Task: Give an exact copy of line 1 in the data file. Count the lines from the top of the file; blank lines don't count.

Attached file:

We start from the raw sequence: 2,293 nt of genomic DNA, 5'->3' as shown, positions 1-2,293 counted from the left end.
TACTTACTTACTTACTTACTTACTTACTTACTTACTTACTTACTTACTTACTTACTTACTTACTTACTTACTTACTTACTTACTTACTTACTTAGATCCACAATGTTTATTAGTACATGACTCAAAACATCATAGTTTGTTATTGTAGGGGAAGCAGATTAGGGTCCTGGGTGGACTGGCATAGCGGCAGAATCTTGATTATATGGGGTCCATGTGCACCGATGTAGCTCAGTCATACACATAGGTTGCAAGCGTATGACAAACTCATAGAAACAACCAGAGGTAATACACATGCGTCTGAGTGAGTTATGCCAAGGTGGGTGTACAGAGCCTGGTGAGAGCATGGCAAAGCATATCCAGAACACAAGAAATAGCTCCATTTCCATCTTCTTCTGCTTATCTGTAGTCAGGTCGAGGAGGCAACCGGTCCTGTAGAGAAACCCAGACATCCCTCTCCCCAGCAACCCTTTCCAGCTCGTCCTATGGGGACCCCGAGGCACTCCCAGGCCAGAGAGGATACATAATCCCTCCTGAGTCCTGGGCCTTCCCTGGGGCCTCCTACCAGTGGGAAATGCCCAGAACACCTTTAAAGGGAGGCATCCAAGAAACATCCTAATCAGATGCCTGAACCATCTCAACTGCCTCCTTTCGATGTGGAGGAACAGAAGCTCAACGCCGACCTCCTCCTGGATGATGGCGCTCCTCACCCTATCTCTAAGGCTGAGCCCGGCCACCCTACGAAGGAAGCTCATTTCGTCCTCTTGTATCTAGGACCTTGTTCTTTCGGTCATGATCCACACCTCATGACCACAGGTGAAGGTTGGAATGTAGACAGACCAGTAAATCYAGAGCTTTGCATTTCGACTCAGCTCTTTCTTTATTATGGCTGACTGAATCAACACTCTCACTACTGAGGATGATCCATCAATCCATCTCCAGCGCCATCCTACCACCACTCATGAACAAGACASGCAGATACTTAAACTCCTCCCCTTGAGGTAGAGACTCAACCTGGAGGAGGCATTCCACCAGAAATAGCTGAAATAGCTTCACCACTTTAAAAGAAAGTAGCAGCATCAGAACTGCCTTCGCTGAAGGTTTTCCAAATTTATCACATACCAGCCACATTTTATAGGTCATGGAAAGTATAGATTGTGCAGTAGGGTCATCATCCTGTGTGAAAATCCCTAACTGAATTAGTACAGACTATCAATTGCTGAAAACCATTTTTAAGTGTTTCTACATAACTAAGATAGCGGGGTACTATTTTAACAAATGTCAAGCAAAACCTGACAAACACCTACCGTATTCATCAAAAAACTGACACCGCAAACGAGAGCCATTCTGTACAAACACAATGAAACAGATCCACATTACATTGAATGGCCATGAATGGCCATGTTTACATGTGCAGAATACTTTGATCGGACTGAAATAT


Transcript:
We start from the raw sequence: 2,293 nt of genomic DNA, 5'->3' as shown, positions 1-2,293 counted from the left end.